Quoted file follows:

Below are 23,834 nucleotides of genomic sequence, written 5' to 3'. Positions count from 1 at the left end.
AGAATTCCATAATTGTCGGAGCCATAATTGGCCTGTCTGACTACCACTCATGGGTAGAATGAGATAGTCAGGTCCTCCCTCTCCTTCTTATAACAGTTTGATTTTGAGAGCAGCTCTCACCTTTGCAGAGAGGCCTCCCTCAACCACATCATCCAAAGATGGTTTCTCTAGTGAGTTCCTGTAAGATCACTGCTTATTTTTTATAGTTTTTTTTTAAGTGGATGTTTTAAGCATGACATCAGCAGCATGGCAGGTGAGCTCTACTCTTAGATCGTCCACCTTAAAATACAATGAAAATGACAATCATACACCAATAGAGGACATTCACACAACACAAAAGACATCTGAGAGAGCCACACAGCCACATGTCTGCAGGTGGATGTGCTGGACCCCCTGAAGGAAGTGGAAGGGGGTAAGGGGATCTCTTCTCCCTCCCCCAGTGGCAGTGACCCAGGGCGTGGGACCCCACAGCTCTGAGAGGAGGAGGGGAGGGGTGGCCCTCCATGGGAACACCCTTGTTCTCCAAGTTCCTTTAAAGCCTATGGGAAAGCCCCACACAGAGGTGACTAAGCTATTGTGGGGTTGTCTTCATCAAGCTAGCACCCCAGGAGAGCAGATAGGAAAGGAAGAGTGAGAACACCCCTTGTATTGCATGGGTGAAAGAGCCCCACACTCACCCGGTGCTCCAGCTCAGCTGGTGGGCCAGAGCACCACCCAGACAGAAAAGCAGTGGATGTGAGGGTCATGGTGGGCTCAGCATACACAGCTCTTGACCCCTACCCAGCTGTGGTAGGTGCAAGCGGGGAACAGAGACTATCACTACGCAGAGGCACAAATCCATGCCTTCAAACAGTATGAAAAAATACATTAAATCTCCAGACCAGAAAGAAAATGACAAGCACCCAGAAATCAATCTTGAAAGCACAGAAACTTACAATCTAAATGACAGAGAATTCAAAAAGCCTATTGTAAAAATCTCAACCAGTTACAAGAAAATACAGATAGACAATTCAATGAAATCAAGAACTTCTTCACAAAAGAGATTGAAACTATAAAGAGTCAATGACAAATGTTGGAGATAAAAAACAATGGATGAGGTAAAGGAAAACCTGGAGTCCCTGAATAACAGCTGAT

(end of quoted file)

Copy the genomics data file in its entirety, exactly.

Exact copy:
Below are 23,834 nucleotides of genomic sequence, written 5' to 3'. Positions count from 1 at the left end.
AGAATTCCATAATTGTCGGAGCCATAATTGGCCTGTCTGACTACCACTCATGGGTAGAATGAGATAGTCAGGTCCTCCCTCTCCTTCTTATAACAGTTTGATTTTGAGAGCAGCTCTCACCTTTGCAGAGAGGCCTCCCTCAACCACATCATCCAAAGATGGTTTCTCTAGTGAGTTCCTGTAAGATCACTGCTTATTTTTTATAGTTTTTTTTTAAGTGGATGTTTTAAGCATGACATCAGCAGCATGGCAGGTGAGCTCTACTCTTAGATCGTCCACCTTAAAATACAATGAAAATGACAATCATACACCAATAGAGGACATTCACACAACACAAAAGACATCTGAGAGAGCCACACAGCCACATGTCTGCAGGTGGATGTGCTGGACCCCCTGAAGGAAGTGGAAGGGGGTAAGGGGATCTCTTCTCCCTCCCCCAGTGGCAGTGACCCAGGGCGTGGGACCCCACAGCTCTGAGAGGAGGAGGGGAGGGGTGGCCCTCCATGGGAACACCCTTGTTCTCCAAGTTCCTTTAAAGCCTATGGGAAAGCCCCACACAGAGGTGACTAAGCTATTGTGGGGTTGTCTTCATCAAGCTAGCACCCCAGGAGAGCAGATAGGAAAGGAAGAGTGAGAACACCCCTTGTATTGCATGGGTGAAAGAGCCCCACACTCACCCGGTGCTCCAGCTCAGCTGGTGGGCCAGAGCACCACCCAGACAGAAAAGCAGTGGATGTGAGGGTCATGGTGGGCTCAGCATACACAGCTCTTGACCCCTACCCAGCTGTGGTAGGTGCAAGCGGGGAACAGAGACTATCACTACGCAGAGGCACAAATCCATGCCTTCAAACAGTATGAAAAAATACATTAAATCTCCAGACCAGAAAGAAAATGACAAGCACCCAGAAATCAATCTTGAAAGCACAGAAACTTACAATCTAAATGACAGAGAATTCAAAAAGCCTATTGTAAAAATCTCAACCAGTTACAAGAAAATACAGATAGACAATTCAATGAAATCAAGAACTTCTTCACAAAAGAGATTGAAACTATAAAGAGTCAATGACAAATGTTGGAGATAAAAAACAATGGATGAGGTAAAGGAAAACCTGGAGTCCCTGAATAACAGCTGAT